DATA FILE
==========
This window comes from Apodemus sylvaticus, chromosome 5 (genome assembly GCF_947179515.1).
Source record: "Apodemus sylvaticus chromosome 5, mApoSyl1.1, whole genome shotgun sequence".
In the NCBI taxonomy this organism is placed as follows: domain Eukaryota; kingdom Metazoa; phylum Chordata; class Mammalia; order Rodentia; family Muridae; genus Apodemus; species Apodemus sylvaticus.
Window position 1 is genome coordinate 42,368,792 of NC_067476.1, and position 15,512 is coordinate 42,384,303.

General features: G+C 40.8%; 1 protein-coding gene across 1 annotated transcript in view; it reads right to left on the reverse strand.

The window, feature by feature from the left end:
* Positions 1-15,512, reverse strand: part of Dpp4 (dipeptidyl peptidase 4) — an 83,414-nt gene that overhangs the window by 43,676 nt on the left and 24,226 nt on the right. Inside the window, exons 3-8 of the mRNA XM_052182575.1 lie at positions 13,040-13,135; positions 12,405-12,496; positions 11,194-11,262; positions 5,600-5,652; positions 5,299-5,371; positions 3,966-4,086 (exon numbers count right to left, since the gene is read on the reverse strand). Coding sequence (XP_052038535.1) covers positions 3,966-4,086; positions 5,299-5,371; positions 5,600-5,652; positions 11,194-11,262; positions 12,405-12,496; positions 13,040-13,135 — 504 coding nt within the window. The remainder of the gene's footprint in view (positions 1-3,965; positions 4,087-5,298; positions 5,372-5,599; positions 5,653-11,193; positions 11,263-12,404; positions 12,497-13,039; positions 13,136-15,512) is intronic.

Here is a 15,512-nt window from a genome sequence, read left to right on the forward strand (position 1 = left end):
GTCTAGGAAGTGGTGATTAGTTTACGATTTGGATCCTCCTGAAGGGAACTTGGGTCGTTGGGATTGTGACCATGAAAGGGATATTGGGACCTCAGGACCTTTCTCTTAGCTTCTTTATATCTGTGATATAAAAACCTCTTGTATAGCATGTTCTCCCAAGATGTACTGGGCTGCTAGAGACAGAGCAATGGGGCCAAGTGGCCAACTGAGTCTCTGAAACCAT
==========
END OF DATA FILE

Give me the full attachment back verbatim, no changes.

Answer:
This window comes from Apodemus sylvaticus, chromosome 5 (genome assembly GCF_947179515.1).
Source record: "Apodemus sylvaticus chromosome 5, mApoSyl1.1, whole genome shotgun sequence".
In the NCBI taxonomy this organism is placed as follows: domain Eukaryota; kingdom Metazoa; phylum Chordata; class Mammalia; order Rodentia; family Muridae; genus Apodemus; species Apodemus sylvaticus.
Window position 1 is genome coordinate 42,368,792 of NC_067476.1, and position 15,512 is coordinate 42,384,303.

General features: G+C 40.8%; 1 protein-coding gene across 1 annotated transcript in view; it reads right to left on the reverse strand.

The window, feature by feature from the left end:
* Positions 1-15,512, reverse strand: part of Dpp4 (dipeptidyl peptidase 4) — an 83,414-nt gene that overhangs the window by 43,676 nt on the left and 24,226 nt on the right. Inside the window, exons 3-8 of the mRNA XM_052182575.1 lie at positions 13,040-13,135; positions 12,405-12,496; positions 11,194-11,262; positions 5,600-5,652; positions 5,299-5,371; positions 3,966-4,086 (exon numbers count right to left, since the gene is read on the reverse strand). Coding sequence (XP_052038535.1) covers positions 3,966-4,086; positions 5,299-5,371; positions 5,600-5,652; positions 11,194-11,262; positions 12,405-12,496; positions 13,040-13,135 — 504 coding nt within the window. The remainder of the gene's footprint in view (positions 1-3,965; positions 4,087-5,298; positions 5,372-5,599; positions 5,653-11,193; positions 11,263-12,404; positions 12,497-13,039; positions 13,136-15,512) is intronic.

Here is a 15,512-nt window from a genome sequence, read left to right on the forward strand (position 1 = left end):
GTCTAGGAAGTGGTGATTAGTTTACGATTTGGATCCTCCTGAAGGGAACTTGGGTCGTTGGGATTGTGACCATGAAAGGGATATTGGGACCTCAGGACCTTTCTCTTAGCTTCTTTATATCTGTGATATAAAAACCTCTTGTATAGCATGTTCTCCCAAGATGTACTGGGCTGCTAGAGACAGAGCAATGGGGCCAAGTGGCCAACTGAGTCTCTGAAACCAT